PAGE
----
Purging to prevent spamtraps


Someone recently asked when they should purge addresses to remove spamtraps. To my mind this is actually the wrong question. Purging addresses that don’t engage is rarely about spamtraps, it’s about your overall communication processes.

Outline of a head with a gear inside it.

Well maintained traps will actively bounce mail for 6 – 12 months before turning the address into a trap. In those cases it’s mostly the whole domain being turned into a trap, not just a single address. The common case where folks start hitting the recycled traps is that they have, for some reason, not regularly sent email to an address.

My general rule is if you’re actively bounce handling your mailings and you’re not avoiding mailing for more than a year then you shouldn’t have to worry about addresses turning into traps.

But you don’t just want to worry about spamtraps. You also want to be concerned about your overall reputation. For instance, an email address that never opens might have been abandoned by its owner (they forgot the password, moved to another account, whatever) and their failure to log into the address and your continuing to send mail to it turns it into a signal for the machine learning filters.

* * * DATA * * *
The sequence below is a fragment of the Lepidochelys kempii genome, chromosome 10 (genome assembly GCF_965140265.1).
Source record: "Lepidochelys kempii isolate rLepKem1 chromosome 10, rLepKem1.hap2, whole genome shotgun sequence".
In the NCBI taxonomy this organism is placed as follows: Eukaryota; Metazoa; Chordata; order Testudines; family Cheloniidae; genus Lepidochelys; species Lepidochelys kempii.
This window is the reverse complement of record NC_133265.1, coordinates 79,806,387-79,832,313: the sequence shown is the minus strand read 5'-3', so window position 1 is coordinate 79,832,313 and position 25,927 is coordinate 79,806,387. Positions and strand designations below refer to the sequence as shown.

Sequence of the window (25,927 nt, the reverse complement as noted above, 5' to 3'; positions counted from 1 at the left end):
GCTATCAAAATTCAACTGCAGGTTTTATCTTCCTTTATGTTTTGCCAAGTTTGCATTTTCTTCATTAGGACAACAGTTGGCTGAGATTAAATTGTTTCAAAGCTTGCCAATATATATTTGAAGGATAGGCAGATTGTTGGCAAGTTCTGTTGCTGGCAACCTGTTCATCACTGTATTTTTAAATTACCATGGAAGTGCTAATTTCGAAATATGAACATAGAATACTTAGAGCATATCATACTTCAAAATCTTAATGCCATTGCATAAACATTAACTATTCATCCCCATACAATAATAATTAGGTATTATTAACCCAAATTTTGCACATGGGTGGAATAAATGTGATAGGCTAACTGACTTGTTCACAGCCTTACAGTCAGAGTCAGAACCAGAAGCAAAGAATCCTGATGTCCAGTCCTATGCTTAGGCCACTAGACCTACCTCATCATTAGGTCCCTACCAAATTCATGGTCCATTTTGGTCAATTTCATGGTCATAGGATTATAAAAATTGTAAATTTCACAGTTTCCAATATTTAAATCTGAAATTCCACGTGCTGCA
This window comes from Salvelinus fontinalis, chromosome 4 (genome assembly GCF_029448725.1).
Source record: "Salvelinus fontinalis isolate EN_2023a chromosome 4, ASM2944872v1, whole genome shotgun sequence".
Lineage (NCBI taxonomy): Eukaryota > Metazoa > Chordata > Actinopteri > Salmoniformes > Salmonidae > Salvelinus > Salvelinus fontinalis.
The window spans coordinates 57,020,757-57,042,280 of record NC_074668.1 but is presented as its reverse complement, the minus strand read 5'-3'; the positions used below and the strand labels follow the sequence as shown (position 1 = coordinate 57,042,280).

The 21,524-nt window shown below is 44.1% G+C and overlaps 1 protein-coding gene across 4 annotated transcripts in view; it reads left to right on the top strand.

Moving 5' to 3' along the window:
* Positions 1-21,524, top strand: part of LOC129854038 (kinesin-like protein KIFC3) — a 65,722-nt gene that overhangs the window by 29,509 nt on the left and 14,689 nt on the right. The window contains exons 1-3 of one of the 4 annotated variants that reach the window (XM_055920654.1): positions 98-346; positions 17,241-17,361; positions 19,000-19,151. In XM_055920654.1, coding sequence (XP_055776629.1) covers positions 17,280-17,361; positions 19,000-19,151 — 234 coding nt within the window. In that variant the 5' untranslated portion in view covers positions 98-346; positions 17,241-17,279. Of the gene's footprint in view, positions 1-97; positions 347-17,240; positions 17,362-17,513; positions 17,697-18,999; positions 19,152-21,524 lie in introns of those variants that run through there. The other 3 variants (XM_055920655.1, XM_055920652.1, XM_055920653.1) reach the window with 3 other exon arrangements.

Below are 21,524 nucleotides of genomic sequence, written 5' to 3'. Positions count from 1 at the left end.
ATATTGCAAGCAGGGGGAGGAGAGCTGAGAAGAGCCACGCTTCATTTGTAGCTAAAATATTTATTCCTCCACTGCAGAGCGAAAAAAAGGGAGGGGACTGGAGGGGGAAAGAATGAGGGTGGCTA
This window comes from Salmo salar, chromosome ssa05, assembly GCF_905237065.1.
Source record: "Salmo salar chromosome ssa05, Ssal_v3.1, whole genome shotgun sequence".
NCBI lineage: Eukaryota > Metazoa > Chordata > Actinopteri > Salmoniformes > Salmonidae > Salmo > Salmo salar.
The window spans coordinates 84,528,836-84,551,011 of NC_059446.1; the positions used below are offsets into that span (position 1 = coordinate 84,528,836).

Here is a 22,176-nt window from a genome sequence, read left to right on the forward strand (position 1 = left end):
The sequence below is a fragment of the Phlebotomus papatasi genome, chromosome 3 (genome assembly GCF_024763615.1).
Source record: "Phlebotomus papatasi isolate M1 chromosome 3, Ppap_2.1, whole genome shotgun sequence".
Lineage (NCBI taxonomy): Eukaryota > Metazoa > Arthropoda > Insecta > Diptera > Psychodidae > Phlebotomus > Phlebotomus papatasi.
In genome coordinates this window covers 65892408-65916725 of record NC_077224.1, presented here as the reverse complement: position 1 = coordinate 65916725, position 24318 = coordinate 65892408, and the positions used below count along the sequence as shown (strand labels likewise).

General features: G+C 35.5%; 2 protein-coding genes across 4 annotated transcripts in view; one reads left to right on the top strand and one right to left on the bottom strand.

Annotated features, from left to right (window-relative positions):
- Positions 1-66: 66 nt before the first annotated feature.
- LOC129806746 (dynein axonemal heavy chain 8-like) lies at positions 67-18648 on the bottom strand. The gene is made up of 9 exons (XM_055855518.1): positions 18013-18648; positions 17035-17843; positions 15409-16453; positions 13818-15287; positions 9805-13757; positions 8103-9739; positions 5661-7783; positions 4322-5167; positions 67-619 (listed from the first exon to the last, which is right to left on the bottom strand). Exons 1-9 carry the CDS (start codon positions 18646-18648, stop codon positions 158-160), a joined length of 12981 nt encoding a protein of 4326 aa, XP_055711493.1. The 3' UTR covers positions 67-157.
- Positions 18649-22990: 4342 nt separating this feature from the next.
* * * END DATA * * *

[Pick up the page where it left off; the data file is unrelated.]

Alternatively, an email address that isn’t opening mail may never see the mail because it’s being delivered to spam and they don’t care enough to correct that. Every email delivered to the spam folder hurts your reputation, it’s less of a negative than if the user put the message there, but it still affects your reputation. Removing addresses that don’t engage removes negative hits to your reputation.

In both of those cases I tend to go reasonably long periods of time 12 – 24 months. But, there are arguments for longer or shorter, depending on your specific business model.

There are many good reasons to stop emailing addresses that don’t engage. Few of those reasons are specific to spamtraps.

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By laura

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